Spain Is Limiting Air Conditioning to Conserve Energy. Will It Impact Your Trip?

Escaping the sweltering summer heat just got a lot harder

Costa Brava

George Clerk / Getty Images

Planning a trip to Spain this summer? Escaping the sweltering summer heat may be more challenging than usual. Beginning this week and lasting through November 2023, public and commercial buildings in Spain will be required to keep summer air conditioning above 80 degrees Fahrenheit.

The new rule applies to museums, movie theaters, performance spaces, restaurants, shopping malls, train stations, and airports. Schools, including universities, as well as hospitals, gyms, hair salons, and laundromats are not included.

Along with temperature regulation, doors are mandated to be closed when air conditioning is turned on, and lights in store windows must be switched off after 10 p.m.

The restrictions come as part of a broader effort to conserve energy as Europe explores ways to roll back its dependence on Russian gas amidst the ongoing conflict in Ukraine. A recent agreement across the European Union called for member countries to trim their gas usage by 15 percent through next winter. Spain, which relies less on Russia than some of its fellow E.U. countries, was able to negotiate cutting back at a lower rate of 7 percent.

This summer's brutal heatwaves, however, aren't helping matters. According to reports, 1,047 heat-related deaths in Spain occurred during the week of July 10 to July 19 alone. In efforts to escape the oppressive temperatures, reliance on air conditioning has increased, making it more difficult for the country to hold up its end of the bargain.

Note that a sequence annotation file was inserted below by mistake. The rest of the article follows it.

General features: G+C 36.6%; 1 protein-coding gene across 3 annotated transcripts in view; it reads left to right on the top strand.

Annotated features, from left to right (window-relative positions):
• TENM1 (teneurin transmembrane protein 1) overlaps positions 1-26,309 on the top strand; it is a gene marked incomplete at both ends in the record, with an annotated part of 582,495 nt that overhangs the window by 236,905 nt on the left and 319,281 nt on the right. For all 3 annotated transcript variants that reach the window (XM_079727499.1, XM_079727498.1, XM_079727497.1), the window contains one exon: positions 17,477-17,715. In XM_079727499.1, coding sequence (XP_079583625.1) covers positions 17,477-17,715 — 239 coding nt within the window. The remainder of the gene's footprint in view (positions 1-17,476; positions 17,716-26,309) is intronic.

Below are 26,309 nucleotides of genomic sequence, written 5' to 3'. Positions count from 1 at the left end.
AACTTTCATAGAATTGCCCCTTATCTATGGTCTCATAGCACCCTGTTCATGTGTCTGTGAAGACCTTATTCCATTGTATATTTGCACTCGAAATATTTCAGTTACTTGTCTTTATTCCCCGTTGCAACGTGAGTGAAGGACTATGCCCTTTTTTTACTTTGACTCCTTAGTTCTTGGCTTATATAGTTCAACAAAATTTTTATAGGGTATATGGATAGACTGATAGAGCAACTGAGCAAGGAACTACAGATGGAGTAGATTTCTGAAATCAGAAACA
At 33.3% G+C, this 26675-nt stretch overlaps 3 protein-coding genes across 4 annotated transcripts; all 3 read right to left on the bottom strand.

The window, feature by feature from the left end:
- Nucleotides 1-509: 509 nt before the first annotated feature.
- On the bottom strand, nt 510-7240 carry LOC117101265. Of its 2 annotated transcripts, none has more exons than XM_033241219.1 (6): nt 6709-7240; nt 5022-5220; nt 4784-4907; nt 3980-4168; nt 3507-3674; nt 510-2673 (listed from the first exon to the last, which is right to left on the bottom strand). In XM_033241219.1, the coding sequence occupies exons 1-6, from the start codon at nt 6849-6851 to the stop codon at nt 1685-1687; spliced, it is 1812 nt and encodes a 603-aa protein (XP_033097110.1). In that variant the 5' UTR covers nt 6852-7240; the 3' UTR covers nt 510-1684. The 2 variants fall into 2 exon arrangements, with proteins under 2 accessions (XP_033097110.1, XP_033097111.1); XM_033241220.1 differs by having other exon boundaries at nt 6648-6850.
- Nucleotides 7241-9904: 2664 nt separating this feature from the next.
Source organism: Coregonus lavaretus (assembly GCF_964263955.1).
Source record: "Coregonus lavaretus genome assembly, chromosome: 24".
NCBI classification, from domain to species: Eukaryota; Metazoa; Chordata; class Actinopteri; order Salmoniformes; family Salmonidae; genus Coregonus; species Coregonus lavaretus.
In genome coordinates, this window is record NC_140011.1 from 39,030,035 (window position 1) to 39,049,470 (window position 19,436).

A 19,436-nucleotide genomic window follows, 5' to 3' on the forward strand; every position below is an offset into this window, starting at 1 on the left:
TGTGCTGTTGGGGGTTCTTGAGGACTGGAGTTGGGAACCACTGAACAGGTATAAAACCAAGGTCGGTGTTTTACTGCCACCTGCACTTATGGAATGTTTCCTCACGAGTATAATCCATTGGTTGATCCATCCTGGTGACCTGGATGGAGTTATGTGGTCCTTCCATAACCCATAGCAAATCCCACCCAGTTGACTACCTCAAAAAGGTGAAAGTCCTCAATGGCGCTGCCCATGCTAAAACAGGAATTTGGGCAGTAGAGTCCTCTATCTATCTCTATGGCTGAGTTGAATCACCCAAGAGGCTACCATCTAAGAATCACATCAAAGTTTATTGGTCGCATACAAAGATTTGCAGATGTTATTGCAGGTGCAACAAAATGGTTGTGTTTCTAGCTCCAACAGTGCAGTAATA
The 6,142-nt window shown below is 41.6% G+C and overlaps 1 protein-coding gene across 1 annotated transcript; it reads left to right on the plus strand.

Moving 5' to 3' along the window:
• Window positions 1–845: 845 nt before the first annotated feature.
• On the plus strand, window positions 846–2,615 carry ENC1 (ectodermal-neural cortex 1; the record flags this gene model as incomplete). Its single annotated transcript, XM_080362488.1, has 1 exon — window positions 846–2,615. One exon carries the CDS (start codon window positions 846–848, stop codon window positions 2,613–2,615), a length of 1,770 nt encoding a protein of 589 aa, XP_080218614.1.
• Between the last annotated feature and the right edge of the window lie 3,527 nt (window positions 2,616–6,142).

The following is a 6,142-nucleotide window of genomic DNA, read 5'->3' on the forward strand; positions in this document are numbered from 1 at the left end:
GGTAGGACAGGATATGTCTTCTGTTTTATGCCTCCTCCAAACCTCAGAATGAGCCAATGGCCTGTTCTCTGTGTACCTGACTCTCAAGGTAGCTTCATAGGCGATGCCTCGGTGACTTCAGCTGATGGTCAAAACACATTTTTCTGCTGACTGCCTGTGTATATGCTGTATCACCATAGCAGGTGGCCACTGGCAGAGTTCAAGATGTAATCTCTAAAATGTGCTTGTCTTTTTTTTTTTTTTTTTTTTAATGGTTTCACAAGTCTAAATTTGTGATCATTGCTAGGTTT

Complicating matters even more, some parts of the country are pushing back against the restrictions. Politician Isabel Diaz Ayuso, president of the Community of Madrid, has vowed to challenge the new rules in court.

"Madrid isn't going to switch off," said Ayuso in a Twitter statement. "That generates insecurity and scares off tourism and consumption. It brings darkness, poverty, and sadness, even as the government covers up the question of what savings it will apply to itself."

Spain won't be the only European country to roll out restrictions in the coming months. Italy and Greece have both vowed to limit air conditioning use, and air-conditioned stores in France will be mandated to keep their doors closed and reduce lighting while cooling is on.

Article Sources
TripSavvy uses only high-quality, trusted sources, including peer-reviewed studies, to support the facts within our articles. Read our editorial policy to learn more about how we keep our content accurate, reliable and trustworthy.
  1. Bloomberg. "Spain Air Conditioning Crackdown Set to Take Effect." August 8, 2022.

  2. Bloomberg. "Spain Air Conditioning Crackdown Set to Take Effect." August 8, 2022.

  3. Bloomberg. "EU Nations Back 15% Gas-Cut Target as Russia Reduces Flows." July 26, 2022.

  4. Axios. "Heat Wave Kills More Than 2,000 People in Spain and Portugal." July 21, 2022.

  5. The Guardian. "Spain Puts Limits on Air Conditioning and Heating to Save Energy." August 2, 2022.

  6. The Guardian. "Doors Shut, Ties Ditched: What are EU Countries Doing to Save Energy?" July 29, 2022.